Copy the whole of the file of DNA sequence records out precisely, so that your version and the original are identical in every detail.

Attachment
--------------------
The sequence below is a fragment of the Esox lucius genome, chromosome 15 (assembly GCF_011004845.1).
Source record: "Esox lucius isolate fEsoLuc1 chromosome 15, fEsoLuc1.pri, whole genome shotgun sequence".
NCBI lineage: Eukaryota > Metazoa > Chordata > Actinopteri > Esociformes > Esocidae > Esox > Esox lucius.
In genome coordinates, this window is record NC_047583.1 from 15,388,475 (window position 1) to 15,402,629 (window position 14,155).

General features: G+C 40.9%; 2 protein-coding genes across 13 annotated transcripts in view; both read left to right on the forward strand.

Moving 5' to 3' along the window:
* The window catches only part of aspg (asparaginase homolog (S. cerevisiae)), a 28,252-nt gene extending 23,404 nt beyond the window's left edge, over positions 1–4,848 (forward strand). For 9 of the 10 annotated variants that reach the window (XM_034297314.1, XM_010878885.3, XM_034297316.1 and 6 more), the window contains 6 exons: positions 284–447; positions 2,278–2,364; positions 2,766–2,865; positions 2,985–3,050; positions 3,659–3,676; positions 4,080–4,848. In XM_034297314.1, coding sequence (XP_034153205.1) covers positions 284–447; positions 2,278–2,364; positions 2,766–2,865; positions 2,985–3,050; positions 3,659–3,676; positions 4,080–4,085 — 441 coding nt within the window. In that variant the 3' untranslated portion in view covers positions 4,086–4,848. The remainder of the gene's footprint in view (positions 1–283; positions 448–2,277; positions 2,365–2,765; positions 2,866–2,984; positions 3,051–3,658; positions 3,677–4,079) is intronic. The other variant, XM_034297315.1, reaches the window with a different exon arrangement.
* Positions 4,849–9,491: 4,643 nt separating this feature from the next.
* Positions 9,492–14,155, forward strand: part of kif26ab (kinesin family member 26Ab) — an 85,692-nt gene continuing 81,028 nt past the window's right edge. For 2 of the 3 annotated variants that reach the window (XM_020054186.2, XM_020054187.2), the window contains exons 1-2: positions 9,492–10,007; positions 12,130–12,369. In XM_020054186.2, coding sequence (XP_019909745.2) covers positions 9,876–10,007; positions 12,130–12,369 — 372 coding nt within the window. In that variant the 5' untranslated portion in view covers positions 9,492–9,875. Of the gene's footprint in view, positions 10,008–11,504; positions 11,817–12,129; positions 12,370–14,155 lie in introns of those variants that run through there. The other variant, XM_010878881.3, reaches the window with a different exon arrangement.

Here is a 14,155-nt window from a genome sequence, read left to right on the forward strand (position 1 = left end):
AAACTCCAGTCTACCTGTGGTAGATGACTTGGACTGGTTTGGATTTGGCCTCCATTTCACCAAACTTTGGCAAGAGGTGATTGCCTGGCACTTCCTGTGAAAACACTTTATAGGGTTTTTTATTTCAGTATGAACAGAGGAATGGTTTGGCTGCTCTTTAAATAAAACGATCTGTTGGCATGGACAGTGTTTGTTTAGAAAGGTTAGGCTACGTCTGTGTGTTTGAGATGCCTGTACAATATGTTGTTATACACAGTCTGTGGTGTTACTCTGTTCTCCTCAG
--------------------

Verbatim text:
The sequence below is a fragment of the Esox lucius genome, chromosome 15 (assembly GCF_011004845.1).
Source record: "Esox lucius isolate fEsoLuc1 chromosome 15, fEsoLuc1.pri, whole genome shotgun sequence".
NCBI lineage: Eukaryota > Metazoa > Chordata > Actinopteri > Esociformes > Esocidae > Esox > Esox lucius.
In genome coordinates, this window is record NC_047583.1 from 15,388,475 (window position 1) to 15,402,629 (window position 14,155).

General features: G+C 40.9%; 2 protein-coding genes across 13 annotated transcripts in view; both read left to right on the forward strand.

Moving 5' to 3' along the window:
* The window catches only part of aspg (asparaginase homolog (S. cerevisiae)), a 28,252-nt gene extending 23,404 nt beyond the window's left edge, over positions 1–4,848 (forward strand). For 9 of the 10 annotated variants that reach the window (XM_034297314.1, XM_010878885.3, XM_034297316.1 and 6 more), the window contains 6 exons: positions 284–447; positions 2,278–2,364; positions 2,766–2,865; positions 2,985–3,050; positions 3,659–3,676; positions 4,080–4,848. In XM_034297314.1, coding sequence (XP_034153205.1) covers positions 284–447; positions 2,278–2,364; positions 2,766–2,865; positions 2,985–3,050; positions 3,659–3,676; positions 4,080–4,085 — 441 coding nt within the window. In that variant the 3' untranslated portion in view covers positions 4,086–4,848. The remainder of the gene's footprint in view (positions 1–283; positions 448–2,277; positions 2,365–2,765; positions 2,866–2,984; positions 3,051–3,658; positions 3,677–4,079) is intronic. The other variant, XM_034297315.1, reaches the window with a different exon arrangement.
* Positions 4,849–9,491: 4,643 nt separating this feature from the next.
* Positions 9,492–14,155, forward strand: part of kif26ab (kinesin family member 26Ab) — an 85,692-nt gene continuing 81,028 nt past the window's right edge. For 2 of the 3 annotated variants that reach the window (XM_020054186.2, XM_020054187.2), the window contains exons 1-2: positions 9,492–10,007; positions 12,130–12,369. In XM_020054186.2, coding sequence (XP_019909745.2) covers positions 9,876–10,007; positions 12,130–12,369 — 372 coding nt within the window. In that variant the 5' untranslated portion in view covers positions 9,492–9,875. Of the gene's footprint in view, positions 10,008–11,504; positions 11,817–12,129; positions 12,370–14,155 lie in introns of those variants that run through there. The other variant, XM_010878881.3, reaches the window with a different exon arrangement.

Here is a 14,155-nt window from a genome sequence, read left to right on the forward strand (position 1 = left end):
AAACTCCAGTCTACCTGTGGTAGATGACTTGGACTGGTTTGGATTTGGCCTCCATTTCACCAAACTTTGGCAAGAGGTGATTGCCTGGCACTTCCTGTGAAAACACTTTATAGGGTTTTTTATTTCAGTATGAACAGAGGAATGGTTTGGCTGCTCTTTAAATAAAACGATCTGTTGGCATGGACAGTGTTTGTTTAGAAAGGTTAGGCTACGTCTGTGTGTTTGAGATGCCTGTACAATATGTTGTTATACACAGTCTGTGGTGTTACTCTGTTCTCCTCAG